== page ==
Walmart Pay does comparatively little of what Cartwheel does (at least in its present incarnation) beyond some price-matching, though it's likely collecting customer data. Wal-Mart does have some key advantages, however: As the country's (and the world's) largest brick-and-mortar retailer, scale is certainly on its side. But it’s an open question whether enough of Wal-Mart’s most loyal customers visit stores frequently enough, or use the Walmart app often enough: Wal-Mart's grocery offerings could mean that some nearby customers make multiple stops and spend several hundred dollars a week, but even that behavior won't necessarily translate to steady use of its app, says Scott Fitzgerald, marketing chief at global commerce services and payments company BlueSnap.
Contrast that with Starbucks and Dunkin Donuts app users who go in every day to get their coffee, a frequency that’s hard to match at other retailers. And Starbucks has piled on other app features, including loyalty and rewards as well as order-ahead capabilities, to cement its standing as customers' go-to caffeine supplier.
Without the kinds of app-specific enticements found within the Starbucks and Dunkin Donuts apps (which have a pay feature) or even Cartwheel (which doesn't), consumer interest inevitably wanes.
“Loyalty and payments is about habit," Fitzgerald told Retail Dive. "If they can get folks in the habit of using Walmart Pay, that’ll make it sticky because they’ll have the ability to push all kinds of loyalty. There aren’t a lot of retailers that have the frequency or the scale where it would make sense.”
The specter of CurrentC
Walmart Pay expanded across Wal-Mart's U.S. store ranks just weeks following the last gasps of CurrentC, another QR code-based payment application the company spearheaded as the leader of the Merchant Consumer Exchange (MCX), a consortium of more than 50 retailers formed for the express purpose of developing a mobile payment system. After a series of launch delays, the MCX halted CurrentC's beta test in June, days after laying off 30 employees.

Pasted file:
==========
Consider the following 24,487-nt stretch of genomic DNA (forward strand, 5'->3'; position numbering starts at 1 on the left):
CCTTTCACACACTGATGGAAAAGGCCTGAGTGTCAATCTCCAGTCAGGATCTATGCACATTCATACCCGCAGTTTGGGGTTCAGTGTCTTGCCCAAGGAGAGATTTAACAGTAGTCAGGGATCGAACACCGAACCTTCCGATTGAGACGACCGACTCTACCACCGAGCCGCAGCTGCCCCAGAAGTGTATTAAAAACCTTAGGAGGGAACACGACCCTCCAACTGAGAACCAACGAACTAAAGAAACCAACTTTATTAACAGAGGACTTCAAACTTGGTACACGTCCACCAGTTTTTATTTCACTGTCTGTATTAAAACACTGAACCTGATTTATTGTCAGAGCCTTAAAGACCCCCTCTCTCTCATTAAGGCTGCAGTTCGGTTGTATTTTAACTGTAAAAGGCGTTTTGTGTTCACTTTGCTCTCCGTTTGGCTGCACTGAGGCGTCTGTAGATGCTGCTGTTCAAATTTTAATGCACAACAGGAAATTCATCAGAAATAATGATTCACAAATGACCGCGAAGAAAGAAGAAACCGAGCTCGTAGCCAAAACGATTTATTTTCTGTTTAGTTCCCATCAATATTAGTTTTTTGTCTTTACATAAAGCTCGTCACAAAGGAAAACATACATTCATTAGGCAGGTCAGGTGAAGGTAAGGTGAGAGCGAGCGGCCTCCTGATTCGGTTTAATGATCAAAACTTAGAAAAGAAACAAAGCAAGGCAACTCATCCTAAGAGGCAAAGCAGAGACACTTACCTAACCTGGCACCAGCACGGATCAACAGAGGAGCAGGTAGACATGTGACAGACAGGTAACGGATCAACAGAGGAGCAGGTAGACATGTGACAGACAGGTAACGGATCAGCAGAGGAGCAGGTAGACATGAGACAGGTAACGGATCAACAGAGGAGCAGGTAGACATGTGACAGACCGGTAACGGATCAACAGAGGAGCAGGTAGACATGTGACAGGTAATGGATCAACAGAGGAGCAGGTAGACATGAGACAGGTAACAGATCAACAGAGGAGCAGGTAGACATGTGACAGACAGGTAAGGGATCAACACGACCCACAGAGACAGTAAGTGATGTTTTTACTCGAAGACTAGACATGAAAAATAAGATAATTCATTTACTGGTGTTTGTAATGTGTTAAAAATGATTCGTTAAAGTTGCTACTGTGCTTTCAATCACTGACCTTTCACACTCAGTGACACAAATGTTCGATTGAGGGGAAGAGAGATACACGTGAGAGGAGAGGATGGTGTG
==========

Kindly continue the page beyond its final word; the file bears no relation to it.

“CurrentC was destined to fail,” said Mobeewave's Alimi, and the evidence certainly backs up that assertion. In its four years of development, CurrentC was contaminated by retailer priorities, like a desire to bypass credit card interchange fees instituted by card issuers like Visa and MasterCard — priorities that interfered with a focus on the customer experience. In addition, CurrentC wasn't ready when MCX said it would be — any of the times it said it would be. It also suffered a hack, not a devastating one, but its reputation took a severe hit.
MCX retailers further alienated customers by turning off their NFC systems to deny use of other payment apps, prompting Samsung Pay to add legacy capabilities making it compatible with older POS systems. Eventually (though perhaps not surprisingly), several MCX retailers turned their NFC terminals back on, reluctant to continue refusing a form of payment demanded by customers, but Wal-Mart was notably not among them, despite then-CFO Charles Holley making news in March 2015 when he told analysts that Wal-Mart may be open to accepting Apple Pay.
There haven't been any comments like that since, but we do know how CurrentC turned out: The writing was on the wall for that app once Wal-Mart developed its own mobile payment solution last year.
But will Walmart Pay maintain the same core philosophies that guided CurrentC? Possibly.
“At the simplest level, this is a really big retailer that has the ability to engender loyalty with their customers, and not a conspiracy” to shut out other payment apps, BlueSnap's Fitzgerald told Retail Dive. “There are the conspiracy theorists who say they’re lining up to take their second shot [after the failure of CurrentC]. The truth probably lies somewhere between the two.”
Wal-Mart does remain adamant about fighting credit card transaction fees. In a sign of how far it's willing to go in that arena, the retailer's Canadian unit has even shut off the acceptance of Visa cards in some stores. Yet it could solve that problem if Walmart Pay were linked to a checking account, something that would bypass the credit card companies altogether, Fitzgerald says. That again might take the addition of an incentive, which harks back to Walmart Pay’s need for beefier loyalty perks.
For now, Wal-Mart seems content to leverage its immense scale and the intense loyalty of its customer base to boost sales and promote shopper stickiness, but the ultimate success or failure of Walmart Pay likely hinges on a series of refinements and innovations that go well beyond the addition of mobile payment capabilities. Otherwise, there will come the day when even Wal-Mart, the last MCX retailer standing, finally turns on its NFC capacity and displays that iconic bitten-apple logo at checkout.
“I habitually go to Whole Foods, and if tomorrow Whole Foods announced an app, where all I needed to do was fund it from my checking account and they gave me a 5% discount, I’d do it tomorrow,” Fitzgerald said. “I think in the end for a lot of this stuff, the only place it becomes disruptive and interesting is when and if Wal-Mart doesn’t allow a credit card to be a funding source. Otherwise, nothing’s really changed.”